Tag Archives: Harold and Maude

Online at last! Watch our acclaimed short film, Dotty

20 Jun

1620580_10151837018812062_1676636489_n1I am unbelievably thrilled to announce that Dotty, a truly lovely short film I wrote, is finally available online to view for free. I won’t spoil your enjoyment by telling you anything about the plot, save that my influences were Harold and Maude, Alan Moore and The Usual Suspects.

It’s one of those rare films where everything comes together. Sadie Frost, the producer and award-winning star, gave me a terrifically useful note on my first draft: it was just “simpler, with less dialogue”. Ben Charles Edwards, the hugely talented director, put great care into the details as well as the big picture, from the gloves Sadie wears as Dotty to the long hours spent in the editing suite with editor Darren Baldwin making it just so. John Hicks’s cinematography is ravishing, and it was he who first suggested filming something about a mysterious older woman in a trailer near his home in Lanzarote. The landscape looked to me looked like an American desert – helping to inspire my key story idea. The music by Paul Honey still sends a shiver down my spine at the climax. And Sadie’s son Rudy Law really is a natural in front of the camera, as we first found when Ben filmed him in Suzie Lovitt.

To me, it was the best possible illustration of the way film is the ultimate collaborative medium: that it may start with a strong idea and a few words on a page, but it takes the combined talents of many to give them life and make them sing.

Anyway. I’m proud of our little film, as you can tell. The many festivals round the world who accepted it for screening, from Australia and Korea to Raindance and Hollywood, seemed to like it. I hope you’ll like it too. Let me know!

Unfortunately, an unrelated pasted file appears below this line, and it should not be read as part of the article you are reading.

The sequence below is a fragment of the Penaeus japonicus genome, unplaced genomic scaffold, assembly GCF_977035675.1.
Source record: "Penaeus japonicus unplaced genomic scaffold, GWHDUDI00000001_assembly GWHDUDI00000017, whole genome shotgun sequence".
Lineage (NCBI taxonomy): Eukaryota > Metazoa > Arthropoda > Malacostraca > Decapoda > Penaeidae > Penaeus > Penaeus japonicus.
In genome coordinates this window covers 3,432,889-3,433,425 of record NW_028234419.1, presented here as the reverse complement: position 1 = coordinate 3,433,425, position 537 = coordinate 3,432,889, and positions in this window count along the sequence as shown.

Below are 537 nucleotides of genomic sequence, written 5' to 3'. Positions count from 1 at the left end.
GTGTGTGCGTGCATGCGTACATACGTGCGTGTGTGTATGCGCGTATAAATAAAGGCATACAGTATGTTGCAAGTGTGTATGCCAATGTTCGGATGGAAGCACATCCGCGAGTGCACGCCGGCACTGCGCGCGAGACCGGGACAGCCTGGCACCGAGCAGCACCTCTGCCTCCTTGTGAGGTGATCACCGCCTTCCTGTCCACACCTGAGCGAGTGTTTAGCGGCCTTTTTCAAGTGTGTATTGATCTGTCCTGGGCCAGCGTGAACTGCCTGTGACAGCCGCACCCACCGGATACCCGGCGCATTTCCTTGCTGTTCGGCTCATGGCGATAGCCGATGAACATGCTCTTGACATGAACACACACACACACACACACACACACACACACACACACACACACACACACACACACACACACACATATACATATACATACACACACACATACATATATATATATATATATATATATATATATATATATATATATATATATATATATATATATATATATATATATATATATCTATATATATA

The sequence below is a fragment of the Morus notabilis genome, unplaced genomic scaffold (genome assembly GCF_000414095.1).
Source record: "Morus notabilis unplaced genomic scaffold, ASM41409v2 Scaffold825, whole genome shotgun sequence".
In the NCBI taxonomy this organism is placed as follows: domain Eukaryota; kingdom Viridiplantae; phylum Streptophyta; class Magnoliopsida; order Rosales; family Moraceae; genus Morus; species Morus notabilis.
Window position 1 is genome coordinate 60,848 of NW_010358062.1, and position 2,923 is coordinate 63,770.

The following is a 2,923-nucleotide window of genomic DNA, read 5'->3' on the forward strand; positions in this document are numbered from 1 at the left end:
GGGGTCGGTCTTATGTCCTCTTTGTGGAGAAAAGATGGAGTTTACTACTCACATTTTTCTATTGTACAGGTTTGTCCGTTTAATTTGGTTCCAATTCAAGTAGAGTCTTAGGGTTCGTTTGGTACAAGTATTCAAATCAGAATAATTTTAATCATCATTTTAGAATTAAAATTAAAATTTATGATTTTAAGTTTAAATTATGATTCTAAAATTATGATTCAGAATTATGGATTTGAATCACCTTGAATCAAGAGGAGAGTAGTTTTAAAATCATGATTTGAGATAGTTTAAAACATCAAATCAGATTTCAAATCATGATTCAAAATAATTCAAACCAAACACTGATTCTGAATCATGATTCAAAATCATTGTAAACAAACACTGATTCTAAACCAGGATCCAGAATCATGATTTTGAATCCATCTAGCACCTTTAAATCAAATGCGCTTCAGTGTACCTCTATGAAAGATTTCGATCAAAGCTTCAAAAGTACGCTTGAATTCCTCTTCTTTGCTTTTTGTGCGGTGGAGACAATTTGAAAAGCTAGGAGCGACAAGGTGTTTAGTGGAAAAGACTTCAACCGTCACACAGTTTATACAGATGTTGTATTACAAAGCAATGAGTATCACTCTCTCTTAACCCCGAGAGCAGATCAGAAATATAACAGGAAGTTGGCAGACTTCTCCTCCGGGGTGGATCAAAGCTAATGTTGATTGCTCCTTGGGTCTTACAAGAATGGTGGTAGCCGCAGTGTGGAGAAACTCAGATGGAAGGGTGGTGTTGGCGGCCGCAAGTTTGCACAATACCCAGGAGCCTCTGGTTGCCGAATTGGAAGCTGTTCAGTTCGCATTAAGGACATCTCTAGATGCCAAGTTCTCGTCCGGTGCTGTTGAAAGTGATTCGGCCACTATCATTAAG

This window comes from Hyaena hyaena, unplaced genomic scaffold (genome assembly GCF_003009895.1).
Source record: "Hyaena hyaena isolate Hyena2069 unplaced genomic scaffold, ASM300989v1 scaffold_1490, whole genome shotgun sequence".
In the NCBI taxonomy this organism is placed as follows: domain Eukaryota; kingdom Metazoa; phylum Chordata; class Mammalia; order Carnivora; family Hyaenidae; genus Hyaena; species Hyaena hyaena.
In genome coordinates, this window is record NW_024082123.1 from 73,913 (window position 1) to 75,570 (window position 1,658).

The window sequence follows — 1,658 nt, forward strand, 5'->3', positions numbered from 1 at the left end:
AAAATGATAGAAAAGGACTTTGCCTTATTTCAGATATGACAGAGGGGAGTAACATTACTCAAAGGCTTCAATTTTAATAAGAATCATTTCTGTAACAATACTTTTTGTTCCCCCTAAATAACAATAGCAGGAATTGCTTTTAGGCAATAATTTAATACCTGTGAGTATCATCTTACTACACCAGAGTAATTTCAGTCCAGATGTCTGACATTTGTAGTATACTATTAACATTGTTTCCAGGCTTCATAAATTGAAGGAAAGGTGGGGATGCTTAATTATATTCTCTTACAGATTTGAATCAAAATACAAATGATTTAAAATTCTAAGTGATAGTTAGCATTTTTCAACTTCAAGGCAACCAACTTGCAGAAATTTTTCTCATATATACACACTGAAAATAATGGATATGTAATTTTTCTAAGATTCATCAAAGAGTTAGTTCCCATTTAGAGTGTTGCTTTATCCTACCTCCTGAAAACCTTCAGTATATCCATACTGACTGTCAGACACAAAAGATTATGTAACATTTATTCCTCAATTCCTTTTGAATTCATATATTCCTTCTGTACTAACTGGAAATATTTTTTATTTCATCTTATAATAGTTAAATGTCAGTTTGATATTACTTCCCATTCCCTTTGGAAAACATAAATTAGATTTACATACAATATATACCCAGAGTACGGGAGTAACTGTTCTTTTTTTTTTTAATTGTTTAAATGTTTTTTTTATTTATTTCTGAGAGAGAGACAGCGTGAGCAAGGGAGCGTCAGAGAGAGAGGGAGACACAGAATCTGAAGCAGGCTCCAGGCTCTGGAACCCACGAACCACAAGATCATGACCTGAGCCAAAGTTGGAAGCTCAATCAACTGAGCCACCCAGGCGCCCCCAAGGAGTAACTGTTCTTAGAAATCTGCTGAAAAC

To watch Dotty on Nowness.com, click here.

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See my short, Dotty, for free! Plus: amazing new feature Set The Thames On Fire

6 Nov
Dotty, starring Sadie Frost and her son Rudy Law

Dotty, starring Sadie Frost and her son Rudy Law

If you’re in London this Saturday lunchtime, grab the chance to watch Dotty on the big screen – for free! Dotty is a truly lovely short film that I dreamed up and Ben Charles Edwards directed, about a troubled young boy growing up in Nevada in the ‘60s who forges a life-changing friendship with an eccentric lady in a mysterious trailer in the desert. I was very loosely inspired in writing it by Harold and Maude, and there’s a reveal at the end that still sends chills up my spine, thanks in part to a haunting Danny Elfmanesque score by Paul Honey.

Sadie Frost won a well-deserved Best Actress award in the title role from the Hollywood Reel Independent Film Festival (I flew over for that, see here), and the boy is touchingly played by her real-life son by Jude Law, Rudy Law. Dotty has screened in 20-odd festivals round the world already, and this is its second London outing, following Raindance. It’s showing as part of the Fringe! Queer Film and Arts Festival, now in its tenth year, together with four other shorts under the themed of “Growing Pains”. Tickets are free, but you should book them in advance here.